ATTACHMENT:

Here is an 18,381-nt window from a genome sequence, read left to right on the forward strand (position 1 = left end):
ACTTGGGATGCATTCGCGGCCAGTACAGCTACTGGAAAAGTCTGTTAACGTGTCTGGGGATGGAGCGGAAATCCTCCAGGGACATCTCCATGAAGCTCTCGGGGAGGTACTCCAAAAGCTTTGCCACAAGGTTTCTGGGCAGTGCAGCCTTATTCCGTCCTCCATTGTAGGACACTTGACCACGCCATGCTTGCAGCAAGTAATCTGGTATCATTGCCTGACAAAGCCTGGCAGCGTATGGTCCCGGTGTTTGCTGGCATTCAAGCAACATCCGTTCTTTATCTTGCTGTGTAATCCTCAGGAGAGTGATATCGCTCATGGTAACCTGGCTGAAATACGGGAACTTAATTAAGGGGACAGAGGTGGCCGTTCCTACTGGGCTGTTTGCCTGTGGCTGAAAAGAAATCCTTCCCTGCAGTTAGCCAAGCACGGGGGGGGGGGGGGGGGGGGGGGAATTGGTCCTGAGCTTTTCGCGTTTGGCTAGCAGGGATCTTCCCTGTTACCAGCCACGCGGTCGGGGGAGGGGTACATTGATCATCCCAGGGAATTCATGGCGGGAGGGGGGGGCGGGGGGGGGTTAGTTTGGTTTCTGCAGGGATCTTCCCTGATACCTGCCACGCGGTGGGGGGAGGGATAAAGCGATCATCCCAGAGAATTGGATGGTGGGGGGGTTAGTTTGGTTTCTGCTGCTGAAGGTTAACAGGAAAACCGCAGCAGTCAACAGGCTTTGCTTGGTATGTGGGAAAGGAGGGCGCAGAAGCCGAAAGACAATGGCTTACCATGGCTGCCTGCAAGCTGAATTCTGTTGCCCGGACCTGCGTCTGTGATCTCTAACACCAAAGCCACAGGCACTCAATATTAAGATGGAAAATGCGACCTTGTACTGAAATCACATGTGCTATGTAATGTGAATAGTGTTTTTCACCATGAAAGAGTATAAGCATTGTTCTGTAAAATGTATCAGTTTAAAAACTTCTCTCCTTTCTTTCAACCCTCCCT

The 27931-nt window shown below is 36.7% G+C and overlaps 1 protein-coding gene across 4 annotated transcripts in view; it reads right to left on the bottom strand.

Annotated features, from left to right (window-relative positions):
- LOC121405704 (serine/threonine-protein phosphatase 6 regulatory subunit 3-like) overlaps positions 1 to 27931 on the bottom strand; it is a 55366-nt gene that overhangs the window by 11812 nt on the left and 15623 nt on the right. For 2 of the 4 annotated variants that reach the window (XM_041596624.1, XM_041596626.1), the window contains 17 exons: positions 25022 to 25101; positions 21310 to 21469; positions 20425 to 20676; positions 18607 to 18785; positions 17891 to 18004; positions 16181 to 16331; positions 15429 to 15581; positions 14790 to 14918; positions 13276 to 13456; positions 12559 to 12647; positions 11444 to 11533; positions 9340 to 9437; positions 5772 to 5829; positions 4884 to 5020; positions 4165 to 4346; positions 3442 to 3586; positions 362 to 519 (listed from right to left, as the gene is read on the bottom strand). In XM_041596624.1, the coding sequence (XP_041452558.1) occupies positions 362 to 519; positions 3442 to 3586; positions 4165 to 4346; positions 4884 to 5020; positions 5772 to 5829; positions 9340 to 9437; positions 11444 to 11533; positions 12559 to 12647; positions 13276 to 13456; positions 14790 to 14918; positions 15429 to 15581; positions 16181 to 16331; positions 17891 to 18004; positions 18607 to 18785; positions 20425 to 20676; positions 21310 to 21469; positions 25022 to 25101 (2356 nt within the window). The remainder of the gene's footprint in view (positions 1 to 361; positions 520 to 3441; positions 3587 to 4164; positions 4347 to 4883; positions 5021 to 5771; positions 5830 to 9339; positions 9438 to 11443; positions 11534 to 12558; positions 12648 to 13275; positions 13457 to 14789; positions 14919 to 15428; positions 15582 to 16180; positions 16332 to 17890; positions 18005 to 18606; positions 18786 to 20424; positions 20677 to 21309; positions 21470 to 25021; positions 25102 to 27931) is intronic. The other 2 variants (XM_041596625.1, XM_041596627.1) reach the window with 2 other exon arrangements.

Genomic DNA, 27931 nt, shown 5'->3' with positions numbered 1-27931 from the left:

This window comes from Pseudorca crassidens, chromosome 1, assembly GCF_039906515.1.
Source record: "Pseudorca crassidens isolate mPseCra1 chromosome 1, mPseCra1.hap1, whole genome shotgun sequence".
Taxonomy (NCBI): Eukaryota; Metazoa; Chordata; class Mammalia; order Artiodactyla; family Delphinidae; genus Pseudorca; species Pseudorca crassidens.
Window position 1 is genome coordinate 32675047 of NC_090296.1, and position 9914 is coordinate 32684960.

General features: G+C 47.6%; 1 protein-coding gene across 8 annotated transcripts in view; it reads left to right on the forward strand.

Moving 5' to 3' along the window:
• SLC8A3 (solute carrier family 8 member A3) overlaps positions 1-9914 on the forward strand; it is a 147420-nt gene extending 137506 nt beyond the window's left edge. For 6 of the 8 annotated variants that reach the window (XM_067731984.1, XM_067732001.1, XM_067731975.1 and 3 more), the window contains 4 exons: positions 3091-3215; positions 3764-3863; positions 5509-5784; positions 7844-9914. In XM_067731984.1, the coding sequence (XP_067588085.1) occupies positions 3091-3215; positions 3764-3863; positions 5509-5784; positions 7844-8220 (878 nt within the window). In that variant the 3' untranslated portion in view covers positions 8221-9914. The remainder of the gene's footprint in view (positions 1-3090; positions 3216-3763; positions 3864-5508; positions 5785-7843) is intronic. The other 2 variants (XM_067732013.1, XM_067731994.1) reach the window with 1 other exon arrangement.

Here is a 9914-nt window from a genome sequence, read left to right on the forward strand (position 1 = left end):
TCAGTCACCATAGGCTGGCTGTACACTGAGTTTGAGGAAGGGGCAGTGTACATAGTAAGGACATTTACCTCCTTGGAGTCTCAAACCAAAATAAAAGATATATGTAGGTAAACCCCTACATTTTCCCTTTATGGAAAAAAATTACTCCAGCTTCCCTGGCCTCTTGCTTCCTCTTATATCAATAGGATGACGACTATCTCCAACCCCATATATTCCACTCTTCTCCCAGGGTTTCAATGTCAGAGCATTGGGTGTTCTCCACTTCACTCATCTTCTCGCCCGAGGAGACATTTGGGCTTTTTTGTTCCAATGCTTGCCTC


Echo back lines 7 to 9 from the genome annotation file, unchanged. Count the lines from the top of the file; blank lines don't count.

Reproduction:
This window comes from Pseudorca crassidens, chromosome 1, assembly GCF_039906515.1.
Source record: "Pseudorca crassidens isolate mPseCra1 chromosome 1, mPseCra1.hap1, whole genome shotgun sequence".
Taxonomy (NCBI): Eukaryota; Metazoa; Chordata; class Mammalia; order Artiodactyla; family Delphinidae; genus Pseudorca; species Pseudorca crassidens.